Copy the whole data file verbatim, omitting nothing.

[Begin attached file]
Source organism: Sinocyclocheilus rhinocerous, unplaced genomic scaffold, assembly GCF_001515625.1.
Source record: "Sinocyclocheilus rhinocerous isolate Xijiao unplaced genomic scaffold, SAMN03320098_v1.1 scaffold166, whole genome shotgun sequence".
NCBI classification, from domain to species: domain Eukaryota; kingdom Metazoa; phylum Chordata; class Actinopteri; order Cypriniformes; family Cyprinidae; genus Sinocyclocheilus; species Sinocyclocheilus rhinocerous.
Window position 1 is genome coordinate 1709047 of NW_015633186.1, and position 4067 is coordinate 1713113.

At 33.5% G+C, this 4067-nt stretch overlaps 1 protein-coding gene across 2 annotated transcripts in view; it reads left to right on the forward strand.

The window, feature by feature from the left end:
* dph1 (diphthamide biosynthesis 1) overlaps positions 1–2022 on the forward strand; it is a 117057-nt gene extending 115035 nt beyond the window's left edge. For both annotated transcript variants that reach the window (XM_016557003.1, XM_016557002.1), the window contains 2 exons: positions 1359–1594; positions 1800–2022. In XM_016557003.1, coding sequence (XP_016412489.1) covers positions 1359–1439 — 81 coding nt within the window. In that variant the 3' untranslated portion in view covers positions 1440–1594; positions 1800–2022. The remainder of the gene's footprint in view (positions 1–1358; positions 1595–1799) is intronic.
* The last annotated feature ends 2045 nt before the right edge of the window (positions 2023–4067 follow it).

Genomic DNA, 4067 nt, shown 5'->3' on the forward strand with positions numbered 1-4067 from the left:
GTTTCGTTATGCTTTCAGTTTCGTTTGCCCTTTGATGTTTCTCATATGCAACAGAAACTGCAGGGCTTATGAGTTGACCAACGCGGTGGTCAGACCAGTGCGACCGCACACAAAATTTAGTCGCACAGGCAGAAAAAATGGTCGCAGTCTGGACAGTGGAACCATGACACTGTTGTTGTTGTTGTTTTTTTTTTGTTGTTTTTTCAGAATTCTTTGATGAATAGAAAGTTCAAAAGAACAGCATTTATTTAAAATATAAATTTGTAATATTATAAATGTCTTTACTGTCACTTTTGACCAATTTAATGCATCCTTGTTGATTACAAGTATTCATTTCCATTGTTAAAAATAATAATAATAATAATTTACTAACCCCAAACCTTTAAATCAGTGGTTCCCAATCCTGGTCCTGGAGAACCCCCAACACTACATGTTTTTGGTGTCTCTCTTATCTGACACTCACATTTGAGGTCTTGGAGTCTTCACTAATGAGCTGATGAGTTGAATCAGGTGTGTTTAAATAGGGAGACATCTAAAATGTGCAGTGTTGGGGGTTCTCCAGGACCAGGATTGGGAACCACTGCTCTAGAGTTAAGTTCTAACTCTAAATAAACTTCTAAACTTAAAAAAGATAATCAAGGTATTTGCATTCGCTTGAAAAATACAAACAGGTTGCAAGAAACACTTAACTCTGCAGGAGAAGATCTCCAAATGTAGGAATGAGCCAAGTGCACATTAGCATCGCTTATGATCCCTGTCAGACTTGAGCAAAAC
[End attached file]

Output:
Source organism: Sinocyclocheilus rhinocerous, unplaced genomic scaffold, assembly GCF_001515625.1.
Source record: "Sinocyclocheilus rhinocerous isolate Xijiao unplaced genomic scaffold, SAMN03320098_v1.1 scaffold166, whole genome shotgun sequence".
NCBI classification, from domain to species: domain Eukaryota; kingdom Metazoa; phylum Chordata; class Actinopteri; order Cypriniformes; family Cyprinidae; genus Sinocyclocheilus; species Sinocyclocheilus rhinocerous.
Window position 1 is genome coordinate 1709047 of NW_015633186.1, and position 4067 is coordinate 1713113.

At 33.5% G+C, this 4067-nt stretch overlaps 1 protein-coding gene across 2 annotated transcripts in view; it reads left to right on the forward strand.

The window, feature by feature from the left end:
* dph1 (diphthamide biosynthesis 1) overlaps positions 1–2022 on the forward strand; it is a 117057-nt gene extending 115035 nt beyond the window's left edge. For both annotated transcript variants that reach the window (XM_016557003.1, XM_016557002.1), the window contains 2 exons: positions 1359–1594; positions 1800–2022. In XM_016557003.1, coding sequence (XP_016412489.1) covers positions 1359–1439 — 81 coding nt within the window. In that variant the 3' untranslated portion in view covers positions 1440–1594; positions 1800–2022. The remainder of the gene's footprint in view (positions 1–1358; positions 1595–1799) is intronic.
* The last annotated feature ends 2045 nt before the right edge of the window (positions 2023–4067 follow it).

Genomic DNA, 4067 nt, shown 5'->3' on the forward strand with positions numbered 1-4067 from the left:
GTTTCGTTATGCTTTCAGTTTCGTTTGCCCTTTGATGTTTCTCATATGCAACAGAAACTGCAGGGCTTATGAGTTGACCAACGCGGTGGTCAGACCAGTGCGACCGCACACAAAATTTAGTCGCACAGGCAGAAAAAATGGTCGCAGTCTGGACAGTGGAACCATGACACTGTTGTTGTTGTTGTTTTTTTTTTGTTGTTTTTTCAGAATTCTTTGATGAATAGAAAGTTCAAAAGAACAGCATTTATTTAAAATATAAATTTGTAATATTATAAATGTCTTTACTGTCACTTTTGACCAATTTAATGCATCCTTGTTGATTACAAGTATTCATTTCCATTGTTAAAAATAATAATAATAATAATTTACTAACCCCAAACCTTTAAATCAGTGGTTCCCAATCCTGGTCCTGGAGAACCCCCAACACTACATGTTTTTGGTGTCTCTCTTATCTGACACTCACATTTGAGGTCTTGGAGTCTTCACTAATGAGCTGATGAGTTGAATCAGGTGTGTTTAAATAGGGAGACATCTAAAATGTGCAGTGTTGGGGGTTCTCCAGGACCAGGATTGGGAACCACTGCTCTAGAGTTAAGTTCTAACTCTAAATAAACTTCTAAACTTAAAAAAGATAATCAAGGTATTTGCATTCGCTTGAAAAATACAAACAGGTTGCAAGAAACACTTAACTCTGCAGGAGAAGATCTCCAAATGTAGGAATGAGCCAAGTGCACATTAGCATCGCTTATGATCCCTGTCAGACTTGAGCAAAAC